- Simple correlation studies ensure sound foodomics data handling and interpretation.
- orrelation studies can provide foodomics researchers with new ways of looking into data.
- Multi-block methods provide additional tools in foodomics.
Foodomics studies are normally concerned with multifactorial problems and it makes good sense to explore and to measure the same samples on complementary, synergistic analytical platforms that comprise multifactorial sensors and separation methods. However, the challenge of exploring, extracting and describing the data increases exponentially. Moreover, the risk of becoming flooded with non-informative data increases concomitantly.
Acquisition of data from different analytical platforms provides opportunities for checking the validity of the data, comparing analytical platforms and ensuring proper data (pre)processing – all in the context of correlation studies. We provide practical and pragmatic tools to validate and to deal advantageously with data from more than one analytical platform. We emphasize the need for complementary correlation studies within and between blocks of data to ensure proper data handling, interpretation and dissemination. Correlation studies are a preliminary step prior to multivariate data analysis or as an introduction to more advanced multi-block methods.
- Correlation studies;
- Data processing;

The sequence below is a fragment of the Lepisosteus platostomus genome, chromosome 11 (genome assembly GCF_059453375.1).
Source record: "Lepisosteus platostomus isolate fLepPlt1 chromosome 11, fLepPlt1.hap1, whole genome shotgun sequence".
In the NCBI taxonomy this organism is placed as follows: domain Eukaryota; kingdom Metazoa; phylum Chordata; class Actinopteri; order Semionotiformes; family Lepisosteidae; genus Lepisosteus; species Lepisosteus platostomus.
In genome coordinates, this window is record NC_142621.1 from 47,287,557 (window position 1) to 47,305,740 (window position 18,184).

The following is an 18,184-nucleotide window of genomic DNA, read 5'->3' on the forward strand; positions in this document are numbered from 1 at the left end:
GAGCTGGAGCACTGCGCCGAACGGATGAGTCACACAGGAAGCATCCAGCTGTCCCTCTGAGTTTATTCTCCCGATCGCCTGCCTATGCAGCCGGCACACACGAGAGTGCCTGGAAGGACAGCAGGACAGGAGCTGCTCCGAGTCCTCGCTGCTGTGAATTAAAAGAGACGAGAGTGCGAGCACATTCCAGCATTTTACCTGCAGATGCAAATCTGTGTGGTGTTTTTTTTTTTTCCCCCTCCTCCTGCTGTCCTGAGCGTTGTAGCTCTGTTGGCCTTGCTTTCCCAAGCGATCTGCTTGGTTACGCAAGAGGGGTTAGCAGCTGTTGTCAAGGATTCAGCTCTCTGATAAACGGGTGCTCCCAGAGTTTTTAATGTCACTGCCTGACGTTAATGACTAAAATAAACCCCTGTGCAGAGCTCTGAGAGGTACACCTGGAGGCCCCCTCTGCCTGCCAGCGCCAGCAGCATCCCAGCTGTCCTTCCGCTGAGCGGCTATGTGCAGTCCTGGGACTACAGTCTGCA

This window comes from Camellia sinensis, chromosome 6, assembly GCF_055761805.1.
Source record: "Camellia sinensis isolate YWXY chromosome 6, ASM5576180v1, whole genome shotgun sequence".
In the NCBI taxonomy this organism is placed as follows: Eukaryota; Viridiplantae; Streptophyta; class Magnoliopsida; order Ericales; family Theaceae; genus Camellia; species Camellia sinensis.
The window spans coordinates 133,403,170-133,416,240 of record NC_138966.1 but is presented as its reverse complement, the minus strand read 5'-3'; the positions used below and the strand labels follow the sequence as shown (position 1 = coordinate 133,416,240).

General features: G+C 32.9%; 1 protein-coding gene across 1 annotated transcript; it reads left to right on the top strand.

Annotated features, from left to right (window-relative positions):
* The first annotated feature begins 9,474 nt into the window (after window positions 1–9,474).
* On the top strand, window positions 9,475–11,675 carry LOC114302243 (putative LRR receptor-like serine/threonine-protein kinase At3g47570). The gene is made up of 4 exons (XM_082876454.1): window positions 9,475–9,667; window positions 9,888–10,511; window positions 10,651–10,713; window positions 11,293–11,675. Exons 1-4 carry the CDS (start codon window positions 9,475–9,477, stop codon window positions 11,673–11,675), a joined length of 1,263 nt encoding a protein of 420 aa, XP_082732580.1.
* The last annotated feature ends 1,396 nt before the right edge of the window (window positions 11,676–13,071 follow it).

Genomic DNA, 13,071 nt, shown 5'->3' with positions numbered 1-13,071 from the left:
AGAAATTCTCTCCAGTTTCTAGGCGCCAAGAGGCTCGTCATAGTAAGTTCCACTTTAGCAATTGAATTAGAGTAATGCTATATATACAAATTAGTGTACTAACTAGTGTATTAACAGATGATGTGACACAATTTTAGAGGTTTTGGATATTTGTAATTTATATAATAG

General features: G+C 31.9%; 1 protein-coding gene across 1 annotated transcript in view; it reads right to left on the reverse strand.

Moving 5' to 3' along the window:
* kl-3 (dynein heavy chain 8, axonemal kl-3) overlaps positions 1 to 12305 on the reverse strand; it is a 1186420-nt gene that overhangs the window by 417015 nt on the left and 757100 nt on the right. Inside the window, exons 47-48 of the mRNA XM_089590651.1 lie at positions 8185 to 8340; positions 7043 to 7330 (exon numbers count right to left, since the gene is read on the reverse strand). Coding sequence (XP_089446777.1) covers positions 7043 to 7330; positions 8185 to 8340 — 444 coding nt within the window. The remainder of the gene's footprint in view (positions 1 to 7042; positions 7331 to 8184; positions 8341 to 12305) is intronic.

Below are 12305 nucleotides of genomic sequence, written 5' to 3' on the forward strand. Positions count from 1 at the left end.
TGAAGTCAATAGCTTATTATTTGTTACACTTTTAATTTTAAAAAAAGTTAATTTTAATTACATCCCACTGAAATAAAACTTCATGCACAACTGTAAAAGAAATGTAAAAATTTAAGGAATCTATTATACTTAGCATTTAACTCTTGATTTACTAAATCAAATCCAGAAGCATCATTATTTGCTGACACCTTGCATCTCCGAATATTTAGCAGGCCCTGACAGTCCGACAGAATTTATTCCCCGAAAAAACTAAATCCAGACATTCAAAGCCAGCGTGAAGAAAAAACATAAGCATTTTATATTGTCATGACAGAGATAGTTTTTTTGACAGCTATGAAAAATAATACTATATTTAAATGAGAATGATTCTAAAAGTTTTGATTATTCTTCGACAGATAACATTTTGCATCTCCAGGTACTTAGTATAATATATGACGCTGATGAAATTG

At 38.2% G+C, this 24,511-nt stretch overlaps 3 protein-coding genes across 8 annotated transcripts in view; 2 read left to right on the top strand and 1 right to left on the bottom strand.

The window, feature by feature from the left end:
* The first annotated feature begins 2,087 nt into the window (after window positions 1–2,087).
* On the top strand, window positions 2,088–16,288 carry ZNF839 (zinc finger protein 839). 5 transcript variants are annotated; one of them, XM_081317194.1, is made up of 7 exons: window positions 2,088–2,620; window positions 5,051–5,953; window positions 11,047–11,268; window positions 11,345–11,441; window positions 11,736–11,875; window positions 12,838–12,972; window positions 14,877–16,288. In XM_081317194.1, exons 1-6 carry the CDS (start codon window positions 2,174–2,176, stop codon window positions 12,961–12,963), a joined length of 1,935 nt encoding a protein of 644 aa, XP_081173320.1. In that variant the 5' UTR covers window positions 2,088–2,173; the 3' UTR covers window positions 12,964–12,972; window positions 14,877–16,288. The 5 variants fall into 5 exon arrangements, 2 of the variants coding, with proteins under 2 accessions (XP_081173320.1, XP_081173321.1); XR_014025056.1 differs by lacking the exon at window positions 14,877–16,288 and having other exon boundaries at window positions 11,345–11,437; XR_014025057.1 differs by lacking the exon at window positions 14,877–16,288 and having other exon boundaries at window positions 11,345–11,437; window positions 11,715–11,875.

- Data validity;
- Multi-block chemometrics;
- Multivariate data analysis;
- Pearson correlation
Skov, T.; Honoré, A. H.; Jensen, H. M.; Næs, T.; Engelsen, S. B., Chemometrics in foodomics: Handling data structures from multiple analytical platforms. TrAC Trends in Analytical Chemistry 2014, 60, (0), 71-79
PO-PLS and SO-PLS are a collection of methods for multiblock regression (data fusion) developed at Nofima. A toolbox for fitting, validating and plotting such models is now freely availablefor download.
For more information, go to Software & downloads.
The Open EMSC toolbox is now available. For more information see:
Kristian Hovde Liland has co-authored a paper on variable selection in aligned 16S rRNA sequences together with Hilde Vinje, Trygve Almøy and Lars Snipen. The paper is titled: “A systematic search for discriminating sites in the 16S ribosomal RNA gene” and was recently published in the journal Microbial Informatics and Experimentation. This was the last paper to ever be accepted in the journal. Whether this was due to the journal editors feeling that the peak of their careers had been met with this paper and therefore decided to close the journal has not been confirmed.
The 16S rRNA is by far the most common genomic marker used for prokaryotic classification, and has been used extensively in metagenomic studies over recent years. Along the 16S gene there are regions with more or less variation across the kingdom of bacteria. Nine variable regions have been identified, flanked by more conserved parts of the sequence. It has been stated that the discriminatory power of the 16S marker lies in these variable regions. In the present study we wanted to examine this more closely, and used a supervised learning method to search systematically for sites that contribute to correct classification at either the phylum or genus level.
- Partial least squares
- Selectivity ratio
- Sequence alignment
Hilde Vinje, Trygve Almøy, Kristian Hovde Liland, Lars Snipen,
A systematic search for discriminating sites in the 16S ribosomal RNA gene
Microbial Informatics and Experimentation 4(2) (2014).